Comment: ways of working

Today i read a thought provoking article discussing the ubiquity of images and its affect on our memory. There are many interesting points and it is well worth a read.

The writer concludes the article with the following:

by engaging with analog technologies like disposable cameras, we’ll be better equipped to foster a slower, more intentional form of attention that’s crucial to defending our memories and sensations from being washed away.
— The Internet's barrage of images is changing how we think: Rebecca Macmillan

Do we need to a particular camera to foster a particular way of image making?

There is no doubt it makes it easier to do so. The majority of photographers defend and establish their way of working through equipment choice. Perhaps this is the yoke of the technical image maker, as technology will always inherently define the aesthetic of the final image. 

From Niepces to Muybridge, photographers have been limited to what and how they photograph. The decision maker in this process has however changed from that of technology to photographer. Photographers consciously choose to limit themselves with the technology they use. Another past defence of equipment choice was aesthetic and technical quality of images produced. This has also shifted; in the digital age tangible aesthetics and technical qualities (i.e. resolution, colour) are often either nuanced or unnecessary or easily reproduced. Photographers are no longer making the camera choice for the tangible aesthetic but for an intangible way of working.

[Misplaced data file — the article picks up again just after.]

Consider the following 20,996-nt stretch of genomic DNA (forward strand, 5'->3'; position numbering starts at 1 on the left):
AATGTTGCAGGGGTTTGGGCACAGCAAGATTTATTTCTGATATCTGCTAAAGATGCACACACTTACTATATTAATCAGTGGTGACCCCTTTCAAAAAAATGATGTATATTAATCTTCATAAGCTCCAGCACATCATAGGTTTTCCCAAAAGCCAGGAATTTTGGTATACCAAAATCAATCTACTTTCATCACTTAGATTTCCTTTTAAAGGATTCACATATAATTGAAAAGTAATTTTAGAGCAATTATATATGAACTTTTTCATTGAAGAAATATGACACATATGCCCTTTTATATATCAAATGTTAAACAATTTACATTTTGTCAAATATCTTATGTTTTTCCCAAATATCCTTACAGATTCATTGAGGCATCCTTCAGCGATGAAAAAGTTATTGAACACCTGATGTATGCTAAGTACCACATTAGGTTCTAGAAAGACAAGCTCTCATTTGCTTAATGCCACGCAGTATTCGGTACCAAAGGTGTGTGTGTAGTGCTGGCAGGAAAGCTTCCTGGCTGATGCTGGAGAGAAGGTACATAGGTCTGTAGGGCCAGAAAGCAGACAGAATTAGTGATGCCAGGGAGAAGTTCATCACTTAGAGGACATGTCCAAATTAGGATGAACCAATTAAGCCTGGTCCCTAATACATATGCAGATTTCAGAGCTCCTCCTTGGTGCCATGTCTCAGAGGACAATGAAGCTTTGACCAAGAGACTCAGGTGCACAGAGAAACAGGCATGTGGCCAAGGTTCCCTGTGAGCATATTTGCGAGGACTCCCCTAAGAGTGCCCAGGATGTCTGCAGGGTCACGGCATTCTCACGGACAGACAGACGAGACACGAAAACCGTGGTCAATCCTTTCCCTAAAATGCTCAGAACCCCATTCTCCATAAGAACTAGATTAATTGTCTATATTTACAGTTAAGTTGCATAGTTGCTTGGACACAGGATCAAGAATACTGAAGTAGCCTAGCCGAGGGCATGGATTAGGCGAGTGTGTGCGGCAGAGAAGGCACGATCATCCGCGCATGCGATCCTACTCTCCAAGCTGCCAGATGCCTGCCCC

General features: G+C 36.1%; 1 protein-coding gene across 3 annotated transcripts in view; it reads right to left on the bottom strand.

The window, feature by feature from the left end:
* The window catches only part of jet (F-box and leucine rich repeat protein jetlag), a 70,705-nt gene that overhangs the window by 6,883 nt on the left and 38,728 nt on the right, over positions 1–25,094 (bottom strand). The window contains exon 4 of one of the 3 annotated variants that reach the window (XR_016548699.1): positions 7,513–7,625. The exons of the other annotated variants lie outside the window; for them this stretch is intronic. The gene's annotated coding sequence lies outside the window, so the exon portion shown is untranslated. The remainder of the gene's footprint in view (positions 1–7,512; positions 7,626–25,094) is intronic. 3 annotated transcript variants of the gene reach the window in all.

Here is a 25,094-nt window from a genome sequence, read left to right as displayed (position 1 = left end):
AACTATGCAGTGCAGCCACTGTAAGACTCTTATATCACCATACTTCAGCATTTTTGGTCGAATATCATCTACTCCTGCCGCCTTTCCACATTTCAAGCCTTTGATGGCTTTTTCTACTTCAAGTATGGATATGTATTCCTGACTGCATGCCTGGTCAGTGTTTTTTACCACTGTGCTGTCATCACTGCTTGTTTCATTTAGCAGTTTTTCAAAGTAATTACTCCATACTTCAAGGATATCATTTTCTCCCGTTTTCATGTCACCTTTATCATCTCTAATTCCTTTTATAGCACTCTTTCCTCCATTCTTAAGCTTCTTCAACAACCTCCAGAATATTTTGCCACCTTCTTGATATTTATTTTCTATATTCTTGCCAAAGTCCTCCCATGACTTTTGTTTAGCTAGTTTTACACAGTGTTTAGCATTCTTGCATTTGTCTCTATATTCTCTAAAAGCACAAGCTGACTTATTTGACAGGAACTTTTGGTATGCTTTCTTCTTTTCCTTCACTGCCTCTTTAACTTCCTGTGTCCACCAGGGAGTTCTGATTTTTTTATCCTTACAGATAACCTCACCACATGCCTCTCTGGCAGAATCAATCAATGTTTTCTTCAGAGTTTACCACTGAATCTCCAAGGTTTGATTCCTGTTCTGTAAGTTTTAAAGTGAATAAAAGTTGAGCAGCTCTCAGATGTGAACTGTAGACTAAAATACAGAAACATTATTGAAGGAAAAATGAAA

This way of working is eluded to in the quote from the article. Photographers talk about using a camera to 'slow them down'. From an non photographic viewpoint this may seem nonsensical. Can we not simply slow down our way of working or turn off the screen on the camera. 

I will admit that like many of my fellow photographers, I enjoy the limitations that come with using different cameras; whether it be an iPhone or a 4x5" camera. But is this necessary, surely ways of working should come from a mindset, not from putting on a different technological hat. What would our photographic ancestors think: those frustrated and  limited by technology. Would they be aghast at our extravagance, or charmed by our recognition of interface between man and machine in the photographic process.